Prader-Willi syndrome (PWS) is a complex genetic dis- order that is caused by the absence of normally active paternally expressed genes from the chromosome 15q11- q13 region (1). PWS has a prevalence of 1/10,000 to 1/30,000 individuals and is characterized by poor feeding in infancy often associated with failure to thrive, followed by obesity beginning around age 2 (1, 2). These individuals also have hyperphagia, hypotonia, developmental and cognitive delay, behavioral problems, and neuroendo- crine abnormalities. Hypogonadism is present in both males and females and manifests as genital hypoplasia, incomplete pubertal development, and, in most, infertil- ity. Short stature is common, related to GH insufficiency. Characteristic facial features, strabismus, and scoliosis are often present, and there is an increased incidence of sleep disturbance and type II diabetes mellitus, the latter par- ticularly in those who become obese.

March 08, 2018

Suzanne B. Cassidy, MD1, Stuart Schwartz, PhD2, Jennifer L. Miller, MD3 and Daniel J. Driscoll, MD, PhD4

Prader-Willi syndrome is characterized by severe infantile hypotonia with poor suck and failure to thrive; hypogonadism causing genital hypoplasia and pubertal insu ciency; char- acteristic facial features; early-childhood onset obesity and hyperphagia; developmental delay/mild intellectual disability; short stature; and a distinctive behavioral phenotype. Sleep abnormalities and scoliosis are common. Growth hormone insu ciency is frequent, and replacement therapy provides improvement in growth, body composition, and physical attri- butes. Management is otherwise largely supportive. Consensus clinical diagnostic criteria exist, but diagnosis should be con rmed through genetic testing. Prader-Willi syndrome is due to absence of paternally expressed imprinted genes at 15q11.2-q13 through paternal deletion of this region (65–75%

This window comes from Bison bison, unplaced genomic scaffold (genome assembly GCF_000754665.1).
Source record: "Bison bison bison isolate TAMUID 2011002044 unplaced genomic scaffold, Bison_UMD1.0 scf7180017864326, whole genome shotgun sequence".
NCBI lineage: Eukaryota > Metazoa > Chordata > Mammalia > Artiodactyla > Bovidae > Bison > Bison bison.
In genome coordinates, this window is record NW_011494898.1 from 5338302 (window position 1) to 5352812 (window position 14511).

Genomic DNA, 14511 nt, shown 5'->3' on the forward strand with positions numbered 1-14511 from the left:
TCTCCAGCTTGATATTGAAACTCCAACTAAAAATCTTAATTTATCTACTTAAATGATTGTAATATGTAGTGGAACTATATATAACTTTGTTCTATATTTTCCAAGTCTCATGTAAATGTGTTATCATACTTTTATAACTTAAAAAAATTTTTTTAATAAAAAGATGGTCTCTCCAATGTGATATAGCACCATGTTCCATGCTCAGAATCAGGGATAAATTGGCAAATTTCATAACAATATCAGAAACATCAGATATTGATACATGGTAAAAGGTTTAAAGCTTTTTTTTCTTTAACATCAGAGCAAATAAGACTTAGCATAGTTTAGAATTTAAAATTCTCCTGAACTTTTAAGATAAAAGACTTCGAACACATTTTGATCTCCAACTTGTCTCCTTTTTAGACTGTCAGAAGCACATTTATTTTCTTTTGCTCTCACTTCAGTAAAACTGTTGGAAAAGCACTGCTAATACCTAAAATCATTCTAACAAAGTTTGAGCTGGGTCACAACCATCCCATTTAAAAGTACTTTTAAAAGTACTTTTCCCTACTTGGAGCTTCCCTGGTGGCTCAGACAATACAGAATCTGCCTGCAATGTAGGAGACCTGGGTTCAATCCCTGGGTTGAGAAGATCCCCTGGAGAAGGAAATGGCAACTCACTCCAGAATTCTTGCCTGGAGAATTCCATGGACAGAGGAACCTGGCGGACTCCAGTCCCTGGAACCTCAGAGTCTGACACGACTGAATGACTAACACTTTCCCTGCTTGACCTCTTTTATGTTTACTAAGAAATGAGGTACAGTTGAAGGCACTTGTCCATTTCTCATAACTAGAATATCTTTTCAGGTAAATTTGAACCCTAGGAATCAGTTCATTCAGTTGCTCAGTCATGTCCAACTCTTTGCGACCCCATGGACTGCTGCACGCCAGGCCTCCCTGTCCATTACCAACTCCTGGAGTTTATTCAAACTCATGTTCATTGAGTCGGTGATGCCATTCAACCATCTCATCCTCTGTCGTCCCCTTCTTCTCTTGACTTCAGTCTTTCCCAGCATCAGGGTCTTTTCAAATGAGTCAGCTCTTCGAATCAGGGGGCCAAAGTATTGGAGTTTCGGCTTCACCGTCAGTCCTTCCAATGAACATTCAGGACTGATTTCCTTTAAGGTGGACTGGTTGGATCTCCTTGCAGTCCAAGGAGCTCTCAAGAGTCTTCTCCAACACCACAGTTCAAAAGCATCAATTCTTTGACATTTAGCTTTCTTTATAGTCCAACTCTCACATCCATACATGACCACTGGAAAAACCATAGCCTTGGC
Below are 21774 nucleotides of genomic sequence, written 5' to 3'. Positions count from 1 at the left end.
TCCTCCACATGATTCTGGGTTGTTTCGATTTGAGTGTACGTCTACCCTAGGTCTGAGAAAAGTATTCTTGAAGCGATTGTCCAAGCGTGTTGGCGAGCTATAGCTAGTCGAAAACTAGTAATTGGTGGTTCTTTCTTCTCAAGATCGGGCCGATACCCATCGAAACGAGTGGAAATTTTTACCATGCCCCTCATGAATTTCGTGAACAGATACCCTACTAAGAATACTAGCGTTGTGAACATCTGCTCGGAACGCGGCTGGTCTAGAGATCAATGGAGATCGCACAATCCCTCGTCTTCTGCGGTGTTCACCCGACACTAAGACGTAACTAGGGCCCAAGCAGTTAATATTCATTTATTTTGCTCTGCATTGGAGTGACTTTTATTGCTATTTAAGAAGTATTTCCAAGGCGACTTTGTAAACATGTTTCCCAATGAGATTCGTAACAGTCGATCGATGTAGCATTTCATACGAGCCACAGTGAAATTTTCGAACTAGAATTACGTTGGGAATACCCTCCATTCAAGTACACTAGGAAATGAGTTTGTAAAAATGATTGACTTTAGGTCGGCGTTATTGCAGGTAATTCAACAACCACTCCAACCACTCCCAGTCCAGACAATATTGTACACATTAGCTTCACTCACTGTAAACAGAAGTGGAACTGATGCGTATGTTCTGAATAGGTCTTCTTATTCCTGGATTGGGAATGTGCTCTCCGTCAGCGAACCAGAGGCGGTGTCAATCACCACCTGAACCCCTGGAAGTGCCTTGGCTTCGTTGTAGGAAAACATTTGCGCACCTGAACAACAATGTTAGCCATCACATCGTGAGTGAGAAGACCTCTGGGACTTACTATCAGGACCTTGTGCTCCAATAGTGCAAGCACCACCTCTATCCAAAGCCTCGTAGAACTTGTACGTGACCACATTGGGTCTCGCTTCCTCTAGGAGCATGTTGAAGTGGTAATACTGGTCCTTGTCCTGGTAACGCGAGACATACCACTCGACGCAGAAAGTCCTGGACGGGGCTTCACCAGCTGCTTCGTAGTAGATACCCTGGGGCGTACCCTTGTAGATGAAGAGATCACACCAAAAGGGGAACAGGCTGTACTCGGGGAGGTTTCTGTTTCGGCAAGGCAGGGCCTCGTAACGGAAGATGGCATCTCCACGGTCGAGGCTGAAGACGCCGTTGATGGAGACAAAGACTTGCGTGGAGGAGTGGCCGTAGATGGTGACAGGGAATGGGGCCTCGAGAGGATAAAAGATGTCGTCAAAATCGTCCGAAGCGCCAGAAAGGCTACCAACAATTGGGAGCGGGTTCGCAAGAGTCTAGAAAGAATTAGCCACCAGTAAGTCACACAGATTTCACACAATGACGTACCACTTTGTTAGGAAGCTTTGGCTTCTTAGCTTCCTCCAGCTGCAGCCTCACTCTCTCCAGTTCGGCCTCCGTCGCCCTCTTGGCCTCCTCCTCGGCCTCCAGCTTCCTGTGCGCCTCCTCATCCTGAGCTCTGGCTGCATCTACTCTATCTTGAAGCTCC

of individuals), maternal uniparental disomy 15 (20–30%), or an imprinting defect (1–3%). Parent-speci c DNA methyla- tion analysis will detect >99% of individuals. However, addi- tional genetic studies are necessary to identify the molecular class. ere are multiple imprinted genes in this region, the loss of which contribute to the complete phenotype of Prader- Willi syndrome. However, absence of a small nucleolar orga- nizing RNA gene, SNORD116, seems to reproduce many of the clinical features. Sibling recurrence risk is typically <1%, but higher risks may pertain in certain cases. Prenatal diagno- sis is available.